Background and History
The United Arab Emirates (UAE) is a Constitutional Federation of seven Emirates; Abu Dhabi, Dubai, Sharjah, Ajman, Umm Al Quwain, Ras Al Khaimah and Fujairah. Located in southeast of the Arabian Peninsula, the UAE borders Oman and Saudi Arabia. On the 2nd of December 1971, the UAE became a federation of six Emirates excluding Ras Al Khaimah, which joined the federation two months later.
Abu Dhabi, the largest of the seven Emirates, is the Capital of the UAE, while Dubai is the second largest Emirate. The current ruler of the country is His Highness Sheikh Khalifa Bin Zayed Al Nahyan, the son of the late founder of the UAE, Sheikh Zayed Bin Sultan Al Nahyan. Dubai is considered to be one of the fastest growing cities in the world. With a great vision of its leaders, Dubai always strives for the number One. In Dubai, you will find the world’s tallest man-made structure, the only seven star hotel, the biggest shopping mall, Palm shaped man-made islands, the biggest aquarium, the tallest hotel and many more. The beauty of Dubai also lies behind the fact that it is one the world’s most cosmopolitan cities with over 200 nationalities living harmoniously in it.
The Culture of the UAE
The locals of the UAE, also known as Emiratis, are Arabs and Muslims. The society of the UAE is very family-oriented. As the Emiratis are considered to be the minority in their country, their duty of protecting their culture and heritage becomes crucial. The culture of the UAE is well-embedded in the local families.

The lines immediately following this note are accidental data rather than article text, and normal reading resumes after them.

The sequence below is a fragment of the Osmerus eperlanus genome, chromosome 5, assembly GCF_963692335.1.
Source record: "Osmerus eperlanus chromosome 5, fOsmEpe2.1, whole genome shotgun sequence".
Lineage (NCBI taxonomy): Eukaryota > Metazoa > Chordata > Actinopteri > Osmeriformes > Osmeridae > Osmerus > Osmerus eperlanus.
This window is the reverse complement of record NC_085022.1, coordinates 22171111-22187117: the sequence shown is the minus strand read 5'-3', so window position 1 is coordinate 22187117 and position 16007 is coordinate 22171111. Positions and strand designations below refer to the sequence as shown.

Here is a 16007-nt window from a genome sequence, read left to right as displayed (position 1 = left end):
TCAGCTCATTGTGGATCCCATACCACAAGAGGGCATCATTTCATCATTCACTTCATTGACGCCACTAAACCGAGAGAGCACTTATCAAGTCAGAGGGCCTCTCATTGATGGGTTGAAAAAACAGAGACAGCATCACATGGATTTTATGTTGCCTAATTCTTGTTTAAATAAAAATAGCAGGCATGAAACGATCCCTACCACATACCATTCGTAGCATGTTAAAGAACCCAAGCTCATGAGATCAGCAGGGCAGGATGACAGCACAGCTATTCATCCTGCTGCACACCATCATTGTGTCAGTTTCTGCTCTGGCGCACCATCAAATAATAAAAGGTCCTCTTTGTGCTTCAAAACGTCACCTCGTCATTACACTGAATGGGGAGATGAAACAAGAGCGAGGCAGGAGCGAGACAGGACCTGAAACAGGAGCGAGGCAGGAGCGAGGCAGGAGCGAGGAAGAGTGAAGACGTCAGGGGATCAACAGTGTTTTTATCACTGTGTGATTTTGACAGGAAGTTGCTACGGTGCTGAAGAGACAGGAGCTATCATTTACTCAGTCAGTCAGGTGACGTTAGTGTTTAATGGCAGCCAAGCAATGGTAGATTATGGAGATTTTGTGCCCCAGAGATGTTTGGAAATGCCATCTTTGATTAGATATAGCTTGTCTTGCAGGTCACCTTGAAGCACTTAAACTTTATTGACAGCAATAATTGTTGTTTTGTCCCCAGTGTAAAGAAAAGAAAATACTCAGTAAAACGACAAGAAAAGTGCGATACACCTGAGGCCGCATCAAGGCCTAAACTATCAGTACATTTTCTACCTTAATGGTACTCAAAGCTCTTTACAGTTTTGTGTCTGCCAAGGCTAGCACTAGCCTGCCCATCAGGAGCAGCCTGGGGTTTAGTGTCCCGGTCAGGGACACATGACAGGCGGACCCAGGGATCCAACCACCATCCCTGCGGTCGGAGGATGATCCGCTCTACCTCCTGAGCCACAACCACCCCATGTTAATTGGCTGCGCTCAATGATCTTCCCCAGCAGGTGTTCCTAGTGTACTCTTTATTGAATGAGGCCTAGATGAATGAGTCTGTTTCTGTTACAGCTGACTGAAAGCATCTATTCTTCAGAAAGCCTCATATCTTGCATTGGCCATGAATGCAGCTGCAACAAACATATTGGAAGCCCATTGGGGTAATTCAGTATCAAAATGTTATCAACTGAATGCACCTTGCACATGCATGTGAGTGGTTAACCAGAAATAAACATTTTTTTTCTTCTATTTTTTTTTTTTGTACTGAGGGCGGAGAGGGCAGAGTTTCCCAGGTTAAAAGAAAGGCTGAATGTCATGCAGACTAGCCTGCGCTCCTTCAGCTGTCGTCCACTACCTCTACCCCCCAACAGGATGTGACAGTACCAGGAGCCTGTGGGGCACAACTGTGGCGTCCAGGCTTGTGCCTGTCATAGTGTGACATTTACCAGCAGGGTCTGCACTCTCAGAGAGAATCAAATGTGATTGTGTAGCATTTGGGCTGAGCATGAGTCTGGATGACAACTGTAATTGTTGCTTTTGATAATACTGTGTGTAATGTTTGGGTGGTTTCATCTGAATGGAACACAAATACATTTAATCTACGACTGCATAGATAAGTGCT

THERE IS A LOT TO KNOW ABOUT THE UAE
The majority of the locals wear their national attire. Men wear a long white cloak called Kandoura, and place a headscarf, Ghutra, over their heads.
Women cover themselves with a long flowing black gown known as a Abaya, and cover their heads with a piece of material called a Sheila. Nowadays, the Abayas are not limited to being black in color, and women tend to wear fashionable attires under their colorful Abayas.
Decency is considered crucial to the culture of the UAE. Whether a local, resident or a visitor, it is encouraged to respect the culture by wearing decent attires in public.
Hospitality and Greetings
Hospitality and generosity form a vital aspect of the Arab society. There are some basic procedures and etiquettes which remain very important when greeting family, friends or even business contacts. Males and females do not shake hands when they greet. It is helpful to remember not to offer to shake a hand with a female unless she offers first.
One example of hospitality is serving the Arabic coffee, Ghahwa, which is served on every occasion as a sign of welcome and hospitality. The way of serving the Ghahwa and the manners of accepting and drinking it is very crucial. It is important to be aware of the serving and drinking etiquettes to avoid offending the culture.
Meals were traditionally eaten whilst sitting on the floor and using the hands. Nowadays, some families still follow this habit, while others sit around a dining table and use proper cutlery. Families have their meals together and especially on Fridays, where extended families gather over lunch. All food eaten by Muslims is Halal, and is preferably eaten using the right hand. The Emirati food is a mix of flavors inspired by the trade over the years. Today, the best international cuisines are found in the UAE.